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I have done a lot with Java but I am currently trying to learn c. I am trying to make a program to convert a number from decimal to binary.

Here is what I have:

#include <stdio.h>
#define LENGTH 33

int main( int argc, char*argv[ ] )

{
 unsigned int number, base, remainder, x, i;
 char result[LENGTH];

 puts( "Enter a decimal value, and a desired base: " );
 scanf( " %u", &number );
 scanf( " %u", &base );

 x = number;

 for( i=0; i < LENGTH; i++ )
 {
  remainder = x % base;
  x = x/base;
  result[i] = remainder;
 }

 printf( "%u equals  %s  (base-%u) \n", number, result, base );    

 //***result is probably backwards...


 return 0;



}

And here is what I get when I run it:

Enter a decimal value, and a desired base: 
5 2
5 equals    (base-2)

What is the square and how to I get it to display as a string (char array)?

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If the value is above 127 (ASCII) that character will show up as a square. –  James Black Sep 23 '09 at 16:40

4 Answers 4

up vote 4 down vote accepted

Last Edit: Your program might look like the following:

 unsigned int number, base, remainder, x, i;
 char result[LENGTH+1] = {0};

 puts( "Enter a decimal value, and a desired base: " );
 scanf( " %u", &number );
 scanf( " %u", &base );

 x = number;

 for( i=0; i < LENGTH; i++ )

 {
  // if base > 10, use alphabet!
  result[i] = remainder > 9 ? (remainder-10) + 'A' : remainder + '0';
  x = x/base;
  result[i] = remainder + '0';
 }


First, when writing the remainder, you should add the ASCII offset of the digit.

  result[i] = remainder + '0';

Also, you forgot to add'\0' at the end.

 result[i] = 0;
 printf( "%u equals  %s  (base-%u) \n", number, result, base );


EDIT: When writing to a c-string, I usually initialize the string to zeros:

char result[LENGTH] = {0};

This way you don't need to write the null character at the end , it is written for you.


Thanks @mmyers for pointing out the overflow :) I would declare the string to hold LENGTH+1:

char result[LENGTH+1] = {0};
share|improve this answer
    
+1 - I forgot about the '\n', didn't notice the omission. –  James Black Sep 23 '09 at 16:44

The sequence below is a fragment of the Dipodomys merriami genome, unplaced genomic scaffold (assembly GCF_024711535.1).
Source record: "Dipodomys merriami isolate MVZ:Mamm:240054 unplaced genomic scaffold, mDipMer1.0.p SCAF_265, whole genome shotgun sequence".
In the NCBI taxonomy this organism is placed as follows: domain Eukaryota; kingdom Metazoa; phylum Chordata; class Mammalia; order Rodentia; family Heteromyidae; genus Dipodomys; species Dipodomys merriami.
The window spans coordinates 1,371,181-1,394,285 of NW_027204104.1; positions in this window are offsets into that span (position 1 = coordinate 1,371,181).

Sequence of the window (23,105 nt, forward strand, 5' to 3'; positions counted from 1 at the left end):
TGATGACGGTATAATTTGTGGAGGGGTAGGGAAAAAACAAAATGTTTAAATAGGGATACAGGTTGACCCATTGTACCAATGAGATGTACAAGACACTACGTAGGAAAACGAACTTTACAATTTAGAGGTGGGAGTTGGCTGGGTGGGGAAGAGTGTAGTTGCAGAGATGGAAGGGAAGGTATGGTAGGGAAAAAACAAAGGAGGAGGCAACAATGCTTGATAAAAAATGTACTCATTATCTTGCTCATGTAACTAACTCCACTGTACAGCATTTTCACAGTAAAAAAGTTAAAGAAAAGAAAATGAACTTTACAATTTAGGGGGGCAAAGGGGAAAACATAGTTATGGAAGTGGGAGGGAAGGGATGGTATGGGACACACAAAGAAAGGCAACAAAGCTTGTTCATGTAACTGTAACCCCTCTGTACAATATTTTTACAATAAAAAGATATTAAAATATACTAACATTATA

1  
Note this solution is unlikely to work properly for bases larger than 10, since in general 10 + '0' != 'a' (or 'A'). It certainly doesn't work in ASCII. –  Pillsy Sep 23 '09 at 16:50
    
result[i] = 0 is out-of-bounds since the loop just incremented i to LENGTH. –  Michael Myers Sep 23 '09 at 16:51
    
@Pillsy I think we need more code to handle hex :) –  AraK Sep 23 '09 at 17:02
    
@AraK: Not really. Did you see Pillsy's answer? –  Michael Myers Sep 23 '09 at 17:21

You want to store a digit as a character in result[i], rather than the actual number that's the remainder. One way to do this, for bases up to (say) 16, is to index into an auxiliary array (which can be a string literal) that has the digits you want.

char digits[] = "0123456789ABCDEF";

/* stuff */

result[i] = digits[remainder];

/* more stuff */

Also, the other comments that are telling you to null terminate your string are entirely correct.

EDIT: Whichever route you go, you should ensure that the value input for base is greater than 0 and not greater than whatever maximum you wish to handle.

share|improve this answer
    
+1 for the digit table, which I stole without realizing it. –  Michael Myers Sep 23 '09 at 17:02
    
+1 the idea of digits array is really better than a ternary operator ;) –  AraK Sep 23 '09 at 17:38

You need to ensure that your string has values between 32 and 127 to be displayed on a terminal.

for( i=0; i < LENGTH; i++ )

 {
  remainder = x % base;
  x = x/base;
  result[i] = remainder;
 }

In this section you are putting small values into the array, so it won't show up as ASCII letters.

You may just want to have something like: result[i] = remainder + '0';

An easy way to see is to print out the ascii value of each part of the string and see what value is.

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Is this an academic exercise? If not many C compiler libraries include the itoa() function that does exactly what you need. It is not defined by the ISO standard C library, but is commonly included in most compilers.

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